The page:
Archive for April 2008

頭にくる – Frustrating Things, Part 2

April 29, 2008

Hormones are really quite fascinating. Surges and plummets in hormone levels can account for any number of conditions and/or behaviors. Too much of hormone A, too little of hormone B, and a person might just flip out. Well, I’m going to blame the fact that I burst into tears on a public street yesterday on the hormones. Because I couldn’t possibly have been that upset.

The saga of completing my visa application continues.  Having been transformed into a pincushion last week, I had to return to Dr. New’s office to receive official documents on which the results of my blood work and vaccinations were printed, have the visa forms filled out in triplicate and have a chest x-ray done, even though my PPD reading was negative. Dr. New was fairly obliging but the problem came when I requested a copy of the lab results (required by the visa application). Apparently, he couldn’t just print them out (despite the fact that he’d just read them off his computer screen) – I had to go over to medical records for a copy. And apparently, medical records couldn’t just print them out either; they have to send away for them (which takes 5 to 7 business days) and the records cost $75 a page.

With a deep sigh, I explained that I didn’t have 5 to 7 business days (my flight leaves the day after tomorrow) and inquired whether someone else could come in my stead and pick up the records for me. “Sure,” the medical records person brightly responded and gave me a form to fill out. Once that was done, I headed over to the x-ray section to have my lungs photographed. The medical assistant on duty was very pleasant until I handed over my insurance card.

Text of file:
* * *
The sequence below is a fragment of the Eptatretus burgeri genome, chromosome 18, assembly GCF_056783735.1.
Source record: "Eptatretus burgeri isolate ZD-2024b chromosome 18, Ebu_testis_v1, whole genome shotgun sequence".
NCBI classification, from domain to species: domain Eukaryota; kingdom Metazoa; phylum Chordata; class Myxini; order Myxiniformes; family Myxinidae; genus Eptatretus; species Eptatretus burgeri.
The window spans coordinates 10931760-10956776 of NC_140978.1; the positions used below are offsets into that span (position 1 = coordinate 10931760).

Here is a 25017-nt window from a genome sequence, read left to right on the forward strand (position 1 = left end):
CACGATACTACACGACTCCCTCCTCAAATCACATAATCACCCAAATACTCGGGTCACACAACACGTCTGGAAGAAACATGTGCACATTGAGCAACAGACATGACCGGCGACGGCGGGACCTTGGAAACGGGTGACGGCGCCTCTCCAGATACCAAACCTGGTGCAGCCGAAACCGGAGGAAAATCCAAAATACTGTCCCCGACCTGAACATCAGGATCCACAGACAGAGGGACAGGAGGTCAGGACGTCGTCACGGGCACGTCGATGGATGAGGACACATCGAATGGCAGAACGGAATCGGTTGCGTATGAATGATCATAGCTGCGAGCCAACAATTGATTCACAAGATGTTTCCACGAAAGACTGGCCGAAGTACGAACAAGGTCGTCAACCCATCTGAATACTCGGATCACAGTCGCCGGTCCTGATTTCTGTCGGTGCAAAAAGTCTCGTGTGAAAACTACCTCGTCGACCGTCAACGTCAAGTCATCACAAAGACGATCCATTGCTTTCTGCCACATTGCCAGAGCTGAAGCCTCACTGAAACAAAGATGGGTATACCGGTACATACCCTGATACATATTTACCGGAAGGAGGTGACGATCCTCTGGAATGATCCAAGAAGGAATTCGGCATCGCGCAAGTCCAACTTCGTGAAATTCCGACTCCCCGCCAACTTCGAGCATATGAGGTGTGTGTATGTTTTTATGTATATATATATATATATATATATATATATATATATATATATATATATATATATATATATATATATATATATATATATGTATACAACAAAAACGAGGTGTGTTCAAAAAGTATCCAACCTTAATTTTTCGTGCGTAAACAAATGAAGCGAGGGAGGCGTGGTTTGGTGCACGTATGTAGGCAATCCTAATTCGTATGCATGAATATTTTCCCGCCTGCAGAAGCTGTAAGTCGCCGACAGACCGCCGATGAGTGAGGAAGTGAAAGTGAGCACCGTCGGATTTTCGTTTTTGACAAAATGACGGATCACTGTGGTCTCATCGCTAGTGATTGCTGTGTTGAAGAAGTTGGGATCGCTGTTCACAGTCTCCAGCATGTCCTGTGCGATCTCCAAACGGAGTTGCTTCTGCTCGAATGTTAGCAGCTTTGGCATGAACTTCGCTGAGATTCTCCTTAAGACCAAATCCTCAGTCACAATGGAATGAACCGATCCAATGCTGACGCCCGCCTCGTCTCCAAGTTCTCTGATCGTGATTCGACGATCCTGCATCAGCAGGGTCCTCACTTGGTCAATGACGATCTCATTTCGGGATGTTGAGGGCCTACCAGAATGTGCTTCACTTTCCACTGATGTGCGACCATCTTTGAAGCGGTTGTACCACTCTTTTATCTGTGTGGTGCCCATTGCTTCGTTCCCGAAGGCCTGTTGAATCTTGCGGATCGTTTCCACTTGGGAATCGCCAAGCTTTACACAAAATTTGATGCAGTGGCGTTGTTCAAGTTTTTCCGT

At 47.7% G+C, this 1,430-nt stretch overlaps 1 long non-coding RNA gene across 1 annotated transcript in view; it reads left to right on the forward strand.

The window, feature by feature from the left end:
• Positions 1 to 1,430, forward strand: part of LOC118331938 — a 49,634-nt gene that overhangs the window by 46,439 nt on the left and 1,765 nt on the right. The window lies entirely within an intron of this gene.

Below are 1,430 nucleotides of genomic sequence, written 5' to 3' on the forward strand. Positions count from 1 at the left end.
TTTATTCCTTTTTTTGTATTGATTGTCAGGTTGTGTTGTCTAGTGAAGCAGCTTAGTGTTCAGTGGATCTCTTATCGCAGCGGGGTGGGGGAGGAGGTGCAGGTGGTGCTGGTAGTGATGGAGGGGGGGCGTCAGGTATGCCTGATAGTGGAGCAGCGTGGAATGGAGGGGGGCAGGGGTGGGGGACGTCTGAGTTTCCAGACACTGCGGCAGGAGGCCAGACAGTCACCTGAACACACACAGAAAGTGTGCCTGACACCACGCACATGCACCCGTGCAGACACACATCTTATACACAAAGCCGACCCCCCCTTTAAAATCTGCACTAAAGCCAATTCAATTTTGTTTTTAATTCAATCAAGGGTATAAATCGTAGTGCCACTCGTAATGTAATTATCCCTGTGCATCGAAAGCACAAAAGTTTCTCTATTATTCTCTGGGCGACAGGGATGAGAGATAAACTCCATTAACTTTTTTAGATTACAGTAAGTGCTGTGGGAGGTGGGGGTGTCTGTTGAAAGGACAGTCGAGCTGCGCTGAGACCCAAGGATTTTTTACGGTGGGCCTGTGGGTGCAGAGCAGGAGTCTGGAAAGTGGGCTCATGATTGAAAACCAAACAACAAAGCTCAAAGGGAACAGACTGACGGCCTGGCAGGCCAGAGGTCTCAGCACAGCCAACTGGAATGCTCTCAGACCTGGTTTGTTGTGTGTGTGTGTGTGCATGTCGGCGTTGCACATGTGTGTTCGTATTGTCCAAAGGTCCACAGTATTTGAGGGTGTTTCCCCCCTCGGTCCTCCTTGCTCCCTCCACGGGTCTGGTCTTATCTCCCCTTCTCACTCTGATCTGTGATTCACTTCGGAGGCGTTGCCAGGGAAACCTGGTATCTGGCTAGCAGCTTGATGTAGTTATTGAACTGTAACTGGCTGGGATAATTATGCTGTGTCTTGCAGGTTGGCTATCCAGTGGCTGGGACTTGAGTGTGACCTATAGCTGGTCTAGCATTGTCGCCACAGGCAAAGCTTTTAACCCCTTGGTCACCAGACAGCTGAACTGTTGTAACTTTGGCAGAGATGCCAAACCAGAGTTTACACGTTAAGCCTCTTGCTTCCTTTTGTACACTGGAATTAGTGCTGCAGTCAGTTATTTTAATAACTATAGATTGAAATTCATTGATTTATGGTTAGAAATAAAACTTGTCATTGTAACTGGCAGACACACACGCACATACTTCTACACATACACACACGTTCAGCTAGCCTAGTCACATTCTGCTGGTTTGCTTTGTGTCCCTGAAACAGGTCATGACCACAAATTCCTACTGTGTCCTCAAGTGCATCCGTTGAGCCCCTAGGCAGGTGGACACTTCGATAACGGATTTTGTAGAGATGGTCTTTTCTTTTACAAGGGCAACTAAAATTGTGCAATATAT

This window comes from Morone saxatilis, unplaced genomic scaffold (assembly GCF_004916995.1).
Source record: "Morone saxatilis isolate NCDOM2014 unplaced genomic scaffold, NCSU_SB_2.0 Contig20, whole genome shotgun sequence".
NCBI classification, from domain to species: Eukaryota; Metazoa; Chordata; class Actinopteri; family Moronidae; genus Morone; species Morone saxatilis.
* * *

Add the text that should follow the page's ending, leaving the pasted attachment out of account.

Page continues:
“Oh no, we don’t take Aetna,” she scoffed. “They don’t pay their bills!”


Vista, Dial-up and Other Frustrating Things

April 22, 2008

I don’t know how I tricked myself into thinking that 2 weeks was enough time to get everything together. I should have known that the universe would find a way to thwart my efforts to be productive.

My dad recently bought a new computer for the house. It’s a Dell Inspiron desktop running Vista. Vista is the Devil. The computer is not even a month old and Vista has been giving me trouble since I started using it. When I saw that Apple commercial spoofing Vista’s tendency to ask you to allow it to do every little thing, I thought it was an exaggeration. It is actually the truth. I kinda feel bad about trashing Vista like this but honestly, I’d rather run XP any day.

To make matters worse, Daddy’s still got us using dial-up to access the internet (he’s a no-frills kind of guy, one might say). Nothing is more agonizing and pitiful than having Gmail tell you that it can’t open your mailbox because your connection is too slow. “Would you like to open the HTML version instead?” it asked me. I suppose even Daddy realized how pathetic that was because he tasked me with researching broadband providers in our area and preparing data on which was the best, most affordable package. This is how things work at my house, folks.

The biggest hindrance to my efficiency in preparing has been the trials I’ve had to endure to complete my visa application. I’d liken it to the twelve labours but after today, I think Hercules got off easy. After procuring a Letter of Good Conduct from the Somerville Police Department (to prove that I’m not a crazy ex-con or something), I thought I’d be able to put the application in the mail on Monday but of course, things weren’t that simple. First of all, I wasn’t able to have the six required medical forms completed because I couldn’t schedule a doctor’s appointment while I was in Boston. When I tried to schedule one with my general practitioner in Queens, I learned that my doctor was no longer practicing (which explained my inability to reach anyone who actually worked in his office for over a week. The answering service finally took pity on me). I scrambled to make an appointment with a new doctor and was able to get one on Monday afternoon but when I went to the office to check in, I discovered that my health insurance provider was listing my coverage as inactive because they’d entered the wrong date of birth! At this point, I was desperate enough to pay out of pocket for the appointment ($165!!) but after an hour of calling the insurance company, their data center and the doctor, I was finally given the okay by the billing station and thus proceeded to wait an hour to meet my new doctor.